Saturday, November 7, 2020

A Profile on Damien Fair (MacArthur Fellow) and Rahel Nardos, University of Minnesota

 Environmental & Science Education, STEM, Nature of Science

Ed Hessler

As you know there was a local MacArthur "genius award" (a MacArthur Fellow)--the amount is  $625,000 over five years to be expended any way the recipient decides. No strings.  The local recipient is Damien Fair, a University of Minnesota neuroscientist and M.D.. Fair has been studying brain development of children. Here is information from the MacArthur Program about Dr. Fair.

Dr. Fair has plans for how the award will be used--"to support his wife's life's work." Rahel Nardos is also an M.D. with a much different specialty: urogynecology.

STAT's Meghan Keshavan has a profile on both of them, focusing on their career paths and on their plans. She writes  "After traveling the country and the world together, pursuing their respective careers, the duo now wants to combine forces. They’re brainstorming ways to support maternal health to improve the outcomes of women’s children — studying, perhaps, how certain environments during pregnancy might impact early brain development. Or maybe they’ll build new training programs abroad to improve medical expertise in countries that need it. Fair and Nardos haven’t quite decided yet." 

Fair grew up in Minnesota and decided to become a physician assistant, not interested in becoming a doctor. Nardos grew up in Ethiopia. The two met at Yale University where both were in school.. When Nardos finished medical school she attended an OB-GYN residency program at Washington University. By then Fair had decided on neuroscience and became a graduate student at Washington University.. Fair was branded a "superstar" by his advisor Bradley Schlaggar. Nardos was encouraged by L. Lewis Wall to return "to Ethiopia to work with women who had experience trauma during childbirth." So with their son they packed up and returned to Ethiopia where Fair finished his dissertation.

This was followed by fellowships and post-doctoral work at Oregon State University. Fair turned down a similar fellowship offered by his former mentor at Washington University, to support his wife's surgical career. He was recently recruited to the University of Minnesota (Fair grew up here and his wife has relatives here. They also now have a 2nd child, a girl.). "The couple," according to Keshaven, "is in the process of building up the infrastructure of their new posts: Nardos will serve as the first director of global women’s health at the UM’s Center for Global Health and Social Responsibility. And Fair will lead the university’s Masonic Institute for the Developing Brain, which was launched this May with a $35 million gift — and with the goal of helping to diagnose, treat, and prevent neurodevelopmental disorders in children and adolescents."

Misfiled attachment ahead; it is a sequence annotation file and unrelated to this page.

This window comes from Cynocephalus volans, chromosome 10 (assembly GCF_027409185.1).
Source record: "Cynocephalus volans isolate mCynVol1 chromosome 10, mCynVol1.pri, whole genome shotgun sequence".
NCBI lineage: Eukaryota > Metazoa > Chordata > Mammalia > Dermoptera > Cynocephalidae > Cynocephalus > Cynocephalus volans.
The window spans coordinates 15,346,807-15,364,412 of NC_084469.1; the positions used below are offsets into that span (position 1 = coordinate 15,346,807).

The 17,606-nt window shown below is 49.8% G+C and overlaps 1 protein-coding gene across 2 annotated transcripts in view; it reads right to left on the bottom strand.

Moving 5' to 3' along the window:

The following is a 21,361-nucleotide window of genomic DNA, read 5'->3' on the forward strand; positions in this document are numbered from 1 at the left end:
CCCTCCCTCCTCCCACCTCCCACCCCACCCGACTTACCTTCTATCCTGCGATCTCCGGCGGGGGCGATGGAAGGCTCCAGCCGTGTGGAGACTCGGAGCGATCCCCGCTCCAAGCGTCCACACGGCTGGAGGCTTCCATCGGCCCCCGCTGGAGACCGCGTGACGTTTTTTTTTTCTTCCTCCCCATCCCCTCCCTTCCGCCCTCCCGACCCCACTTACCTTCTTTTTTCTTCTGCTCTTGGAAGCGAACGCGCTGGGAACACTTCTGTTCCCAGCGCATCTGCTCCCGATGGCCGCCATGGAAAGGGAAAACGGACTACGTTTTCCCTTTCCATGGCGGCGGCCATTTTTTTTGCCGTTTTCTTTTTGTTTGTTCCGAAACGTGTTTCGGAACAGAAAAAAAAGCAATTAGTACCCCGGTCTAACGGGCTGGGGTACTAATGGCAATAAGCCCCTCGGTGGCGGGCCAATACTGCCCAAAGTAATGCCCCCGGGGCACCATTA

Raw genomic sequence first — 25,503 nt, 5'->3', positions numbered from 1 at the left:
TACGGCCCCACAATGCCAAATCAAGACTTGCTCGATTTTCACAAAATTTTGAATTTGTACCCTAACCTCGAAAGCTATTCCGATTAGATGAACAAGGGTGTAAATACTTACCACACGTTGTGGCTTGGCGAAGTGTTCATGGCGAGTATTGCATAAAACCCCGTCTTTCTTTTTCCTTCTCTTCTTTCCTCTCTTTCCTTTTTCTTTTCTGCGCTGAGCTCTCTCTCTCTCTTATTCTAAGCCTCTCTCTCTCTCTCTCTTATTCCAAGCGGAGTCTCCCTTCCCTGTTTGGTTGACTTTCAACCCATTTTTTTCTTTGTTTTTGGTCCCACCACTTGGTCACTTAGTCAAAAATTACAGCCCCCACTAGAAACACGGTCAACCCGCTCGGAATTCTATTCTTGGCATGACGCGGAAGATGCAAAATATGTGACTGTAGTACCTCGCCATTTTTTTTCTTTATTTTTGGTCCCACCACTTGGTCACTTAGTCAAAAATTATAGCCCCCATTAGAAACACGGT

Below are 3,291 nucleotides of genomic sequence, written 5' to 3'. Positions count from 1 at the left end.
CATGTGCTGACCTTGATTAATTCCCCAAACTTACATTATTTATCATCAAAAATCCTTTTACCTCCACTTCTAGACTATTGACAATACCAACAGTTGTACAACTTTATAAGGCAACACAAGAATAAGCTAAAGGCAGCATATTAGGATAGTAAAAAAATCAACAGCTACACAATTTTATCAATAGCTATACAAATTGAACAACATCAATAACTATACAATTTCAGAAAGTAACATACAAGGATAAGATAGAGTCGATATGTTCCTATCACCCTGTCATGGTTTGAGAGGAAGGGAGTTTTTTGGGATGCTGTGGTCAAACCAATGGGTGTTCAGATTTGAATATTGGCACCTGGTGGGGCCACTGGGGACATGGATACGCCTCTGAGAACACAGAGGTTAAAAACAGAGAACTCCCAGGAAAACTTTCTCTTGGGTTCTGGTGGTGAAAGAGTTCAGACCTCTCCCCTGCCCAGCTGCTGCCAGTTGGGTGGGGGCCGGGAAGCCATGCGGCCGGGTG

Fair's list of talents, interests and abilities is long. He is technically oriented and "loves software development," especially involving large data sets. In addition, he and Nico Dosenbach who studies children with autism and ADHD, co-founded a computer software company Nous Imaging which has developed a product "meant to monitor patient movement during brain MRI's--in order to help keep brain images as clear and accurate as possible." Routinely about 20% are damaged and beyond use currently. This technology will make more of this imaging useful.

Keshaven's essay is a great piece of reporting on two important superstars who will make major contributions in their fields.

And now both of them are living in and working in Minnesota! 


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